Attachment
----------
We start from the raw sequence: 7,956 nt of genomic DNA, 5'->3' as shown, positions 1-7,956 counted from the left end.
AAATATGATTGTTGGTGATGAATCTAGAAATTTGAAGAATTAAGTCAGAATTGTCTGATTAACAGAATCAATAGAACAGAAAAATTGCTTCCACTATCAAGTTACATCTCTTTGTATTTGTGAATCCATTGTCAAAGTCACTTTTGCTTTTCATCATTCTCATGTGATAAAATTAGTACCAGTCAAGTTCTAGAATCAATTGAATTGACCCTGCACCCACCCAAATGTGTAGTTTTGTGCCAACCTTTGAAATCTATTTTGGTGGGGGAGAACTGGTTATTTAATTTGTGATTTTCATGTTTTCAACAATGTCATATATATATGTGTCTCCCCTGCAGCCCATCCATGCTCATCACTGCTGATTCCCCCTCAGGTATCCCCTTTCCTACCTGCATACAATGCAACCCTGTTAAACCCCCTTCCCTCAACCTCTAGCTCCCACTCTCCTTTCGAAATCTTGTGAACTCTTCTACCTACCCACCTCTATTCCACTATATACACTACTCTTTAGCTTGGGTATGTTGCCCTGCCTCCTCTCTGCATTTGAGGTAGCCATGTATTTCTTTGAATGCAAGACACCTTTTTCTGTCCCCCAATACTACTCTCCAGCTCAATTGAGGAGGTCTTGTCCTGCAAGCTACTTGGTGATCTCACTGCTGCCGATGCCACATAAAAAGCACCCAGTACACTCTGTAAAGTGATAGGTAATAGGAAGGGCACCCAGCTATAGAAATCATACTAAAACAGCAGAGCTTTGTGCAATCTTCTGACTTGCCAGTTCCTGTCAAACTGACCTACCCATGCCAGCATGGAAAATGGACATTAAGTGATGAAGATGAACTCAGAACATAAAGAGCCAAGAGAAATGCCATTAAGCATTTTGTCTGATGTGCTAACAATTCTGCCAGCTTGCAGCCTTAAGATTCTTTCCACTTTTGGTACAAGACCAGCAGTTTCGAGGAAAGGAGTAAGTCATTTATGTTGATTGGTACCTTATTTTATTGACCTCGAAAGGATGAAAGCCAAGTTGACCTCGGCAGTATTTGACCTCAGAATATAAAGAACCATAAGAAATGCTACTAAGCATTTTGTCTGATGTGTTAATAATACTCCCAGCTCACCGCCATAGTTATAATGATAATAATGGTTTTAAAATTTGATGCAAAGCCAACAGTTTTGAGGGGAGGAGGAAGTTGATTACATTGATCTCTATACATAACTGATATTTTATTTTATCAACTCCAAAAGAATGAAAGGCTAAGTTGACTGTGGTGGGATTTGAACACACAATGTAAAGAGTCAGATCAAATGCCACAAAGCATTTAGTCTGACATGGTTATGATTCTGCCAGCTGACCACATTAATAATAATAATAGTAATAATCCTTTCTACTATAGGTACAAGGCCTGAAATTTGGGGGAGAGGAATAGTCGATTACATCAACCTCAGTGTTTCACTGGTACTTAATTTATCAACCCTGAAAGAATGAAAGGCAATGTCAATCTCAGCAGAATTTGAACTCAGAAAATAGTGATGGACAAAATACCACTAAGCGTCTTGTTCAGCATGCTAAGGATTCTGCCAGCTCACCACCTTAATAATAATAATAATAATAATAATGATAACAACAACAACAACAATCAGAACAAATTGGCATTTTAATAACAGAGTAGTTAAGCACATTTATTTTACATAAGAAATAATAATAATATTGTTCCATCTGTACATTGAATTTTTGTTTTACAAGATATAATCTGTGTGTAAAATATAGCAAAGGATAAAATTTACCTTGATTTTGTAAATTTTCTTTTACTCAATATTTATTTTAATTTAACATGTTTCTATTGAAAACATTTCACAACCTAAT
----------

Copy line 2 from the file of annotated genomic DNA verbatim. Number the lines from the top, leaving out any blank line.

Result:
AAATATGATTGTTGGTGATGAATCTAGAAATTTGAAGAATTAAGTCAGAATTGTCTGATTAACAGAATCAATAGAACAGAAAAATTGCTTCCACTATCAAGTTACATCTCTTTGTATTTGTGAATCCATTGTCAAAGTCACTTTTGCTTTTCATCATTCTCATGTGATAAAATTAGTACCAGTCAAGTTCTAGAATCAATTGAATTGACCCTGCACCCACCCAAATGTGTAGTTTTGTGCCAACCTTTGAAATCTATTTTGGTGGGGGAGAACTGGTTATTTAATTTGTGATTTTCATGTTTTCAACAATGTCATATATATATGTGTCTCCCCTGCAGCCCATCCATGCTCATCACTGCTGATTCCCCCTCAGGTATCCCCTTTCCTACCTGCATACAATGCAACCCTGTTAAACCCCCTTCCCTCAACCTCTAGCTCCCACTCTCCTTTCGAAATCTTGTGAACTCTTCTACCTACCCACCTCTATTCCACTATATACACTACTCTTTAGCTTGGGTATGTTGCCCTGCCTCCTCTCTGCATTTGAGGTAGCCATGTATTTCTTTGAATGCAAGACACCTTTTTCTGTCCCCCAATACTACTCTCCAGCTCAATTGAGGAGGTCTTGTCCTGCAAGCTACTTGGTGATCTCACTGCTGCCGATGCCACATAAAAAGCACCCAGTACACTCTGTAAAGTGATAGGTAATAGGAAGGGCACCCAGCTATAGAAATCATACTAAAACAGCAGAGCTTTGTGCAATCTTCTGACTTGCCAGTTCCTGTCAAACTGACCTACCCATGCCAGCATGGAAAATGGACATTAAGTGATGAAGATGAACTCAGAACATAAAGAGCCAAGAGAAATGCCATTAAGCATTTTGTCTGATGTGCTAACAATTCTGCCAGCTTGCAGCCTTAAGATTCTTTCCACTTTTGGTACAAGACCAGCAGTTTCGAGGAAAGGAGTAAGTCATTTATGTTGATTGGTACCTTATTTTATTGACCTCGAAAGGATGAAAGCCAAGTTGACCTCGGCAGTATTTGACCTCAGAATATAAAGAACCATAAGAAATGCTACTAAGCATTTTGTCTGATGTGTTAATAATACTCCCAGCTCACCGCCATAGTTATAATGATAATAATGGTTTTAAAATTTGATGCAAAGCCAACAGTTTTGAGGGGAGGAGGAAGTTGATTACATTGATCTCTATACATAACTGATATTTTATTTTATCAACTCCAAAAGAATGAAAGGCTAAGTTGACTGTGGTGGGATTTGAACACACAATGTAAAGAGTCAGATCAAATGCCACAAAGCATTTAGTCTGACATGGTTATGATTCTGCCAGCTGACCACATTAATAATAATAATAGTAATAATCCTTTCTACTATAGGTACAAGGCCTGAAATTTGGGGGAGAGGAATAGTCGATTACATCAACCTCAGTGTTTCACTGGTACTTAATTTATCAACCCTGAAAGAATGAAAGGCAATGTCAATCTCAGCAGAATTTGAACTCAGAAAATAGTGATGGACAAAATACCACTAAGCGTCTTGTTCAGCATGCTAAGGATTCTGCCAGCTCACCACCTTAATAATAATAATAATAATAATAATGATAACAACAACAACAACAATCAGAACAAATTGGCATTTTAATAACAGAGTAGTTAAGCACATTTATTTTACATAAGAAATAATAATAATATTGTTCCATCTGTACATTGAATTTTTGTTTTACAAGATATAATCTGTGTGTAAAATATAGCAAAGGATAAAATTTACCTTGATTTTGTAAATTTTCTTTTACTCAATATTTATTTTAATTTAACATGTTTCTATTGAAAACATTTCACAACCTAAT